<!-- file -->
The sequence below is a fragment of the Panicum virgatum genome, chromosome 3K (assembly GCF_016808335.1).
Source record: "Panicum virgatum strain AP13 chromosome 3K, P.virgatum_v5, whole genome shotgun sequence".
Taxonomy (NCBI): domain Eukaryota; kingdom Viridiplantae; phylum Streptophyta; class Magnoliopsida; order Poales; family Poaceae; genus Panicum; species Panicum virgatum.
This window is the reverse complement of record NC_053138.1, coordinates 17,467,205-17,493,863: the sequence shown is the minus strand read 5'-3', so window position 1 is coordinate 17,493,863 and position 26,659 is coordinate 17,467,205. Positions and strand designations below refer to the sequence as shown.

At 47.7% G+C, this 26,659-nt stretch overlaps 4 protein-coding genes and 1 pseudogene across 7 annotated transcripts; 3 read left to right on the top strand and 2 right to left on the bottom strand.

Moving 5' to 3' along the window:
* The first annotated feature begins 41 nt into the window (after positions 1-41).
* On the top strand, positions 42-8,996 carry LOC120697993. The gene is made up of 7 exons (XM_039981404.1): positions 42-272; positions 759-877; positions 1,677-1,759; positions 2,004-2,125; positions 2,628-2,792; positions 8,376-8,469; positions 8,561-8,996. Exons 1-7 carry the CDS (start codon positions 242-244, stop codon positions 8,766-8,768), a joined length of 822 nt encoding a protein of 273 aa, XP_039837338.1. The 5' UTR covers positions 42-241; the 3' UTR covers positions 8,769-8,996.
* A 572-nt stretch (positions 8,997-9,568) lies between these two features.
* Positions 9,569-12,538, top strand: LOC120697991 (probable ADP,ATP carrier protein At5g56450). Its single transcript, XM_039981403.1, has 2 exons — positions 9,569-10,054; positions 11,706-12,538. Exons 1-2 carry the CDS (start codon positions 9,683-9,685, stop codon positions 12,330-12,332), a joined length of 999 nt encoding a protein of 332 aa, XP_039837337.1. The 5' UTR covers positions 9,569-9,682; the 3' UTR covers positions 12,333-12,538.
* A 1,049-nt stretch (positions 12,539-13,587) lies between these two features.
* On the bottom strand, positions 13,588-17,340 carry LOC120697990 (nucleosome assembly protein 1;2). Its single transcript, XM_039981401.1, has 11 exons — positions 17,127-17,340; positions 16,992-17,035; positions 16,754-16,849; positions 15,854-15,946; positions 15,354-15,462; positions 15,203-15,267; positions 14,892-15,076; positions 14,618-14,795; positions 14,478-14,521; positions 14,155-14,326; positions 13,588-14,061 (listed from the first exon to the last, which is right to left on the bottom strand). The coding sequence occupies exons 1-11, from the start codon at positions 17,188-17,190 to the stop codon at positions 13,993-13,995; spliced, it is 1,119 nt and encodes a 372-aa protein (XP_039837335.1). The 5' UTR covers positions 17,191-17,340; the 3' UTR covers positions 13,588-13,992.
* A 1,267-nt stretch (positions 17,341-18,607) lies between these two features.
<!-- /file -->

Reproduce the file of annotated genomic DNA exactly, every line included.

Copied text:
The sequence below is a fragment of the Panicum virgatum genome, chromosome 3K (assembly GCF_016808335.1).
Source record: "Panicum virgatum strain AP13 chromosome 3K, P.virgatum_v5, whole genome shotgun sequence".
Taxonomy (NCBI): domain Eukaryota; kingdom Viridiplantae; phylum Streptophyta; class Magnoliopsida; order Poales; family Poaceae; genus Panicum; species Panicum virgatum.
This window is the reverse complement of record NC_053138.1, coordinates 17,467,205-17,493,863: the sequence shown is the minus strand read 5'-3', so window position 1 is coordinate 17,493,863 and position 26,659 is coordinate 17,467,205. Positions and strand designations below refer to the sequence as shown.

At 47.7% G+C, this 26,659-nt stretch overlaps 4 protein-coding genes and 1 pseudogene across 7 annotated transcripts; 3 read left to right on the top strand and 2 right to left on the bottom strand.

Moving 5' to 3' along the window:
* The first annotated feature begins 41 nt into the window (after positions 1-41).
* On the top strand, positions 42-8,996 carry LOC120697993. The gene is made up of 7 exons (XM_039981404.1): positions 42-272; positions 759-877; positions 1,677-1,759; positions 2,004-2,125; positions 2,628-2,792; positions 8,376-8,469; positions 8,561-8,996. Exons 1-7 carry the CDS (start codon positions 242-244, stop codon positions 8,766-8,768), a joined length of 822 nt encoding a protein of 273 aa, XP_039837338.1. The 5' UTR covers positions 42-241; the 3' UTR covers positions 8,769-8,996.
* A 572-nt stretch (positions 8,997-9,568) lies between these two features.
* Positions 9,569-12,538, top strand: LOC120697991 (probable ADP,ATP carrier protein At5g56450). Its single transcript, XM_039981403.1, has 2 exons — positions 9,569-10,054; positions 11,706-12,538. Exons 1-2 carry the CDS (start codon positions 9,683-9,685, stop codon positions 12,330-12,332), a joined length of 999 nt encoding a protein of 332 aa, XP_039837337.1. The 5' UTR covers positions 9,569-9,682; the 3' UTR covers positions 12,333-12,538.
* A 1,049-nt stretch (positions 12,539-13,587) lies between these two features.
* On the bottom strand, positions 13,588-17,340 carry LOC120697990 (nucleosome assembly protein 1;2). Its single transcript, XM_039981401.1, has 11 exons — positions 17,127-17,340; positions 16,992-17,035; positions 16,754-16,849; positions 15,854-15,946; positions 15,354-15,462; positions 15,203-15,267; positions 14,892-15,076; positions 14,618-14,795; positions 14,478-14,521; positions 14,155-14,326; positions 13,588-14,061 (listed from the first exon to the last, which is right to left on the bottom strand). The coding sequence occupies exons 1-11, from the start codon at positions 17,188-17,190 to the stop codon at positions 13,993-13,995; spliced, it is 1,119 nt and encodes a 372-aa protein (XP_039837335.1). The 5' UTR covers positions 17,191-17,340; the 3' UTR covers positions 13,588-13,992.
* A 1,267-nt stretch (positions 17,341-18,607) lies between these two features.